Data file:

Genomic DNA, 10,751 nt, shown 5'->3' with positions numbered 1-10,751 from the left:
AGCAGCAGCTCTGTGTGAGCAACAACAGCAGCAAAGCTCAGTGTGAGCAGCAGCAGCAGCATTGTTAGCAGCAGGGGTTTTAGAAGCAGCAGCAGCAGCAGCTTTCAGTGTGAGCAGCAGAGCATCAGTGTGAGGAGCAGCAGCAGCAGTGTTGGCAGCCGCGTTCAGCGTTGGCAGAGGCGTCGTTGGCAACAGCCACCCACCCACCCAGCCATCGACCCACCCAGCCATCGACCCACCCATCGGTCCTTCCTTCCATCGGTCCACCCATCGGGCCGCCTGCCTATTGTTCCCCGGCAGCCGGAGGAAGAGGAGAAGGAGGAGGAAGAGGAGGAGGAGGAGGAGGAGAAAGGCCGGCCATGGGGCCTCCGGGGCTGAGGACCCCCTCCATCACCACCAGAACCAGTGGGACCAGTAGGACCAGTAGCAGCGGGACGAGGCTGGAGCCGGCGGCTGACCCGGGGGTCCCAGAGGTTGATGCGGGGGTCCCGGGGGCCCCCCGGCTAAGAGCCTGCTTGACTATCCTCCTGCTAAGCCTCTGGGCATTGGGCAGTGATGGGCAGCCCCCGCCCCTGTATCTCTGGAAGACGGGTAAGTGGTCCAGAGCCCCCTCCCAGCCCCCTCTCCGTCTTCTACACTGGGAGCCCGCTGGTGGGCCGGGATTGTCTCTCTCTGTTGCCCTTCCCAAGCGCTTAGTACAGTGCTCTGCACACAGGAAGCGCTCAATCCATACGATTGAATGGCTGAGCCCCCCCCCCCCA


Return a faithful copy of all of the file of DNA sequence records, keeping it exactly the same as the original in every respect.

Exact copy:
Genomic DNA, 10,751 nt, shown 5'->3' with positions numbered 1-10,751 from the left:
AGCAGCAGCTCTGTGTGAGCAACAACAGCAGCAAAGCTCAGTGTGAGCAGCAGCAGCAGCATTGTTAGCAGCAGGGGTTTTAGAAGCAGCAGCAGCAGCAGCTTTCAGTGTGAGCAGCAGAGCATCAGTGTGAGGAGCAGCAGCAGCAGTGTTGGCAGCCGCGTTCAGCGTTGGCAGAGGCGTCGTTGGCAACAGCCACCCACCCACCCAGCCATCGACCCACCCAGCCATCGACCCACCCATCGGTCCTTCCTTCCATCGGTCCACCCATCGGGCCGCCTGCCTATTGTTCCCCGGCAGCCGGAGGAAGAGGAGAAGGAGGAGGAAGAGGAGGAGGAGGAGGAGGAGAAAGGCCGGCCATGGGGCCTCCGGGGCTGAGGACCCCCTCCATCACCACCAGAACCAGTGGGACCAGTAGGACCAGTAGCAGCGGGACGAGGCTGGAGCCGGCGGCTGACCCGGGGGTCCCAGAGGTTGATGCGGGGGTCCCGGGGGCCCCCCGGCTAAGAGCCTGCTTGACTATCCTCCTGCTAAGCCTCTGGGCATTGGGCAGTGATGGGCAGCCCCCGCCCCTGTATCTCTGGAAGACGGGTAAGTGGTCCAGAGCCCCCTCCCAGCCCCCTCTCCGTCTTCTACACTGGGAGCCCGCTGGTGGGCCGGGATTGTCTCTCTCTGTTGCCCTTCCCAAGCGCTTAGTACAGTGCTCTGCACACAGGAAGCGCTCAATCCATACGATTGAATGGCTGAGCCCCCCCCCCCCA